Farmers vs. Fish & Game

Simon Lusk, with Bruce and Mabo

Farmers repeatedly complain about Fish & Game being anti farmer. This may be so in the eyes of farmers but farmers should put themselves in the shoes of Fish & Game. Doing so would be revealing.

Fish & Game take an active interest in the environment, especially waterways, because they manage trout populations. They fight against anyone who pollute waterways, as habit preservation, restoration and improvement is the single best way to increase the number of trout.   

The single biggest source of pollution of the high value upper rivers is agriculture. Fish & Game fight against polluters of upper rivers because the down stream effect is so great, and Fish & Game is relatively limited in resources. They tend not to fight against the crazy consent granted to the Invercargill City Council because it affects the lower reaches of a river that has far less amenity value to anglers.

Farmers opposing Fish & Game are basically opposing a group that is opposed to farmers polluting. Fish & Game is not anti-farmer, it is anti-pollution. This is a consistent position for any statutory manager of a resource that is threatened by businesses polluting, and a very hard argument for farmers to argue against.

Essentially the argument that farmers are special and deserve a right to pollute is all that farmers have when complaining against Fish & Game. I oppose farmers right to pollute because I am strict fiscal conservative and believe that costs should be paid by those that incur them, rather than imposing them on society. Demanding a free right to pollute, or socialising the cost of pollution, is a socialist position and morally reprehensible.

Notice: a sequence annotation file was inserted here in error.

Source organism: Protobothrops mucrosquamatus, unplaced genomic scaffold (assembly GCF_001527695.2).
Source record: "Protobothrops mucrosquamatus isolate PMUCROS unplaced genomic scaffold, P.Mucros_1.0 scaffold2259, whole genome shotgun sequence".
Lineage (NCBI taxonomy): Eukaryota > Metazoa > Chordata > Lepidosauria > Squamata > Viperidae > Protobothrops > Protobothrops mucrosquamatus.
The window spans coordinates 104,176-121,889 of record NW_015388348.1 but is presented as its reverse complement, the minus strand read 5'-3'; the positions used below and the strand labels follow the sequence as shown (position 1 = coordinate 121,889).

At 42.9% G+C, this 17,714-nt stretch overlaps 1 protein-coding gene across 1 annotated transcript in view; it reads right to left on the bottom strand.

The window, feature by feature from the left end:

Blaming Fish & Game for opposing pollution and socialising the cost of pollution is wrong. They are doing their jobs, and they are taking an intellectually consistent position, demanding that those responsible for pollution do not pass on the costs of that pollution to society.

Aside from the moral case that farmers are simply wrong for opposing Fish & Game, farmers should also consider the following point. Society, our legal system and our politics thinks Fish & Game are right.

Fish & Game win. They win public battles by telling the truth about farming as they did with Dirty Dairying. They win in court as they did with the One Plan. They win in Commissions of Inquiry as they did with the Ruataniwha Water Storage Scheme.

Farmers should reflect on why Fish & Game win, why they campaign on the issues they campaign on, and whether the basic principle that farmers have a right to pollute is justifiable.

Fish & Game win not because they are an exceptionally well funded organisation, but because they have chosen to oppose businesses right to pollute. They win because they have society on their side. They win because despite far smaller resources than massive agricultural interests they have right on their side.

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Simon has had an interest in campaigning since the 1980 Presidential Campaign, and has followed campaigns closely since then. His first campaign was getting a 4th former successfully elected to a school Board of Trustees. He was harassed by people who thought it should have been a 7th former and learned that campaigners need thick skins.


In 2000 & 2001 Simon completed a Master of Arts in Politics through Otago University, with Prof Bob Catley, a former ALP Member of Parliament, as his supervisor. Bob’s direct approach to campaigns taught Simon a huge amount about professionalism, staying focused and winning.

Simon has been involved in a large number of campaigns for selection, general elections, local body elections, ending monopolies and opposing public projects. He does not comment on specific campaigns other than to use anecdotes to illustrate points.

Simon works with a small number of campaign professionals and outsources work where others have a superior skill set in specific areas.

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